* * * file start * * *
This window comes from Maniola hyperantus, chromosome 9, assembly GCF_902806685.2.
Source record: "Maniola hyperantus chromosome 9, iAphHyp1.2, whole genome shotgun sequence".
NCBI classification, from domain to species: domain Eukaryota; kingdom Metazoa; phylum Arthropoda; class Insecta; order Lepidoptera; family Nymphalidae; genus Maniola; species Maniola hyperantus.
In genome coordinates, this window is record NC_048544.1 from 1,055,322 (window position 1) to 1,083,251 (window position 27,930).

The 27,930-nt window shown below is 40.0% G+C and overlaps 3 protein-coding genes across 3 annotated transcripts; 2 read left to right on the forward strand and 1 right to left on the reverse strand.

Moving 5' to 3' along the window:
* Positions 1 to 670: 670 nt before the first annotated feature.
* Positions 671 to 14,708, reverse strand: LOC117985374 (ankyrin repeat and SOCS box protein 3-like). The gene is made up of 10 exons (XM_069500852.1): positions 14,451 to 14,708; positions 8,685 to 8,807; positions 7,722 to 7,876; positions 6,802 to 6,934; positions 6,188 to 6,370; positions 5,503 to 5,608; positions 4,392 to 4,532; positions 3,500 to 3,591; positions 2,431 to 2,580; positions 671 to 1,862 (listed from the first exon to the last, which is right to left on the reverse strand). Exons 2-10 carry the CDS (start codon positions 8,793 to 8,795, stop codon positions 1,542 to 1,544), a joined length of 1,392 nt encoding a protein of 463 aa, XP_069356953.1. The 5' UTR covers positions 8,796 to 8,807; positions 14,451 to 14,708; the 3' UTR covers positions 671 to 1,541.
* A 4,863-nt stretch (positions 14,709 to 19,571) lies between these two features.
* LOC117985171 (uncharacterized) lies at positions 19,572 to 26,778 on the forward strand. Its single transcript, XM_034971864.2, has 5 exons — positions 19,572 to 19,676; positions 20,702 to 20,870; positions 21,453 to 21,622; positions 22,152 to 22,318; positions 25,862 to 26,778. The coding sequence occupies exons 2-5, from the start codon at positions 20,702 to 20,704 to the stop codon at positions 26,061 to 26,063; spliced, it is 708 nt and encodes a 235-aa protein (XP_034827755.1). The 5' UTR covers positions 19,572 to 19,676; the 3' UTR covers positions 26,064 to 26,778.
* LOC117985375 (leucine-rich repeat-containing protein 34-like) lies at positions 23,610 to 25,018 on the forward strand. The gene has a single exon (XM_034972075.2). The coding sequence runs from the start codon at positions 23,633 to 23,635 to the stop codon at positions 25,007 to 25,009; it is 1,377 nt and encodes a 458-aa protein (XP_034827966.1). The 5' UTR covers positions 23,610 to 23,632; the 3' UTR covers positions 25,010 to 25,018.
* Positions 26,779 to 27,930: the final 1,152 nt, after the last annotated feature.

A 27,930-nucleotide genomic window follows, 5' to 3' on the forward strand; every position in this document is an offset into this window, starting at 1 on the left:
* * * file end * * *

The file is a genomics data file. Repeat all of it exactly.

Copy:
This window comes from Maniola hyperantus, chromosome 9, assembly GCF_902806685.2.
Source record: "Maniola hyperantus chromosome 9, iAphHyp1.2, whole genome shotgun sequence".
NCBI classification, from domain to species: domain Eukaryota; kingdom Metazoa; phylum Arthropoda; class Insecta; order Lepidoptera; family Nymphalidae; genus Maniola; species Maniola hyperantus.
In genome coordinates, this window is record NC_048544.1 from 1,055,322 (window position 1) to 1,083,251 (window position 27,930).

The 27,930-nt window shown below is 40.0% G+C and overlaps 3 protein-coding genes across 3 annotated transcripts; 2 read left to right on the forward strand and 1 right to left on the reverse strand.

Moving 5' to 3' along the window:
* Positions 1 to 670: 670 nt before the first annotated feature.
* Positions 671 to 14,708, reverse strand: LOC117985374 (ankyrin repeat and SOCS box protein 3-like). The gene is made up of 10 exons (XM_069500852.1): positions 14,451 to 14,708; positions 8,685 to 8,807; positions 7,722 to 7,876; positions 6,802 to 6,934; positions 6,188 to 6,370; positions 5,503 to 5,608; positions 4,392 to 4,532; positions 3,500 to 3,591; positions 2,431 to 2,580; positions 671 to 1,862 (listed from the first exon to the last, which is right to left on the reverse strand). Exons 2-10 carry the CDS (start codon positions 8,793 to 8,795, stop codon positions 1,542 to 1,544), a joined length of 1,392 nt encoding a protein of 463 aa, XP_069356953.1. The 5' UTR covers positions 8,796 to 8,807; positions 14,451 to 14,708; the 3' UTR covers positions 671 to 1,541.
* A 4,863-nt stretch (positions 14,709 to 19,571) lies between these two features.
* LOC117985171 (uncharacterized) lies at positions 19,572 to 26,778 on the forward strand. Its single transcript, XM_034971864.2, has 5 exons — positions 19,572 to 19,676; positions 20,702 to 20,870; positions 21,453 to 21,622; positions 22,152 to 22,318; positions 25,862 to 26,778. The coding sequence occupies exons 2-5, from the start codon at positions 20,702 to 20,704 to the stop codon at positions 26,061 to 26,063; spliced, it is 708 nt and encodes a 235-aa protein (XP_034827755.1). The 5' UTR covers positions 19,572 to 19,676; the 3' UTR covers positions 26,064 to 26,778.
* LOC117985375 (leucine-rich repeat-containing protein 34-like) lies at positions 23,610 to 25,018 on the forward strand. The gene has a single exon (XM_034972075.2). The coding sequence runs from the start codon at positions 23,633 to 23,635 to the stop codon at positions 25,007 to 25,009; it is 1,377 nt and encodes a 458-aa protein (XP_034827966.1). The 5' UTR covers positions 23,610 to 23,632; the 3' UTR covers positions 25,010 to 25,018.
* Positions 26,779 to 27,930: the final 1,152 nt, after the last annotated feature.

A 27,930-nucleotide genomic window follows, 5' to 3' on the forward strand; every position in this document is an offset into this window, starting at 1 on the left: